Archive for June, 2008

Reaching beyond the top of the stack — illegal or just bad style?

The stack pointer, esp on i386, denotes the top of the stack. All memory below the stack pointer (i.e. higher addresses) is occupied by parameters, variables and return addresses; memory above the stack pointer must be assumed to contain garbage.

When programming in assembly, it is equally easy to use memory below and above the stack pointer. Reading from or writing to addresses beyond the top of the stack is unusual and under normal circumstances, there is little reason to do so. There are, however, situations — rare situations — where it may tempting to temporarily use memory beyond the top of the stack.

That said, the question is whether it is really just a convention and good style not to grab beyond the stack of the stack or whether there are actually reasons why doing so could lead to problems.

When trying to answer this question, one first has to make a distinction between user mode and kernel mode. In user mode Windows, I am unable to come up with a single reason of why usage of memory beyond the top of the stack could lead to problems. So in this case, it is probably merely bad style.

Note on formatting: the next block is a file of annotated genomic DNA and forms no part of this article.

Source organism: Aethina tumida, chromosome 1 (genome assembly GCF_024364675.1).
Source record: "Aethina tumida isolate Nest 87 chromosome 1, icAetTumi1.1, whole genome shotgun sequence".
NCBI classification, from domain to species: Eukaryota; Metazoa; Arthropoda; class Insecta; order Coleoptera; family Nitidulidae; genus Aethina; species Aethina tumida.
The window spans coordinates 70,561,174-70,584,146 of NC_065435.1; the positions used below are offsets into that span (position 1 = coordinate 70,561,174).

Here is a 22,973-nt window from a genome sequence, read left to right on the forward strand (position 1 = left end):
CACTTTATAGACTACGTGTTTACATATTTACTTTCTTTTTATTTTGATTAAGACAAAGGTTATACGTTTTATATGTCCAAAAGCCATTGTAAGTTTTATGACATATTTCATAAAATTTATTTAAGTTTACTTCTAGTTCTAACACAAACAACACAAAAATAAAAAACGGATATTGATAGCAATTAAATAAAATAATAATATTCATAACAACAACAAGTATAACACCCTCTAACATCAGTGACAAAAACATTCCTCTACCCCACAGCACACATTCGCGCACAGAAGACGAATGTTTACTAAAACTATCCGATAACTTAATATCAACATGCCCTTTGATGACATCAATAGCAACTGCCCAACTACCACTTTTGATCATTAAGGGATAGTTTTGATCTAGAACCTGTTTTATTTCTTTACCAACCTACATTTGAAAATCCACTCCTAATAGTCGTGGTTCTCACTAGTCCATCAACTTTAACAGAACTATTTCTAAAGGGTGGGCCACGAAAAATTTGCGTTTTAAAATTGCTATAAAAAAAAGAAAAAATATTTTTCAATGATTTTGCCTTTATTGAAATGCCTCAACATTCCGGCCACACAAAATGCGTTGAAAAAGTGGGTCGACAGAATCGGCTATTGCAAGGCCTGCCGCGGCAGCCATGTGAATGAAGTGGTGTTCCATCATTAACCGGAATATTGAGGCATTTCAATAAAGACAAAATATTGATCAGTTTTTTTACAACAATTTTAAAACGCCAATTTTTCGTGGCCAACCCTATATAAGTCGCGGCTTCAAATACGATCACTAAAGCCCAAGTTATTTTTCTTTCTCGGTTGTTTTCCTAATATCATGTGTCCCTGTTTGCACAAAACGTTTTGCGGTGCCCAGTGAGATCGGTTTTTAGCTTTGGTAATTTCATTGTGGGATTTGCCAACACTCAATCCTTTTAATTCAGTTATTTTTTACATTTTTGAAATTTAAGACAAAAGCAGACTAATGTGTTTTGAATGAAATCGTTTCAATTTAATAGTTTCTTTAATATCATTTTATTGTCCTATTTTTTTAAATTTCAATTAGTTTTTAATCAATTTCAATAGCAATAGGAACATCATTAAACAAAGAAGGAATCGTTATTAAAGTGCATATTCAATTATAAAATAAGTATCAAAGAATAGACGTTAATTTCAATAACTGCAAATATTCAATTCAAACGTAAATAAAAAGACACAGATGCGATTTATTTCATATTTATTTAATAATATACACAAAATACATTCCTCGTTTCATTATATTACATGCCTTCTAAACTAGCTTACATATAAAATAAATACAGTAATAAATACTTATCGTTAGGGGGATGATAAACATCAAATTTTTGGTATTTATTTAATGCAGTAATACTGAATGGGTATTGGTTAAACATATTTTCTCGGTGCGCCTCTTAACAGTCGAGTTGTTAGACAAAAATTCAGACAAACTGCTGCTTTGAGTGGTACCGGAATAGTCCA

However, things are different in kernel mode.

In one particular routine I recently wrote, I encountered a situation where temporarily violating the rule of not reaching beyond the top of the stack came in handy. The routine worked fine for quite a while. In certain situations, however, it suddenly started to fail due to memory corruption. Interestingly enough, the routine did not fail always, but still rather frequently.

Having identified the specific routine as being the cuplrit, I started single stepping the code. Everything was fine until I reached the point where the memory above the stack pointer was used. The window span only a single instruction. Yet, as soon as I had stepped over the two instructions, the system crashed. I tried it multiple times, and it was prefectly reproduceable when being single-stepped.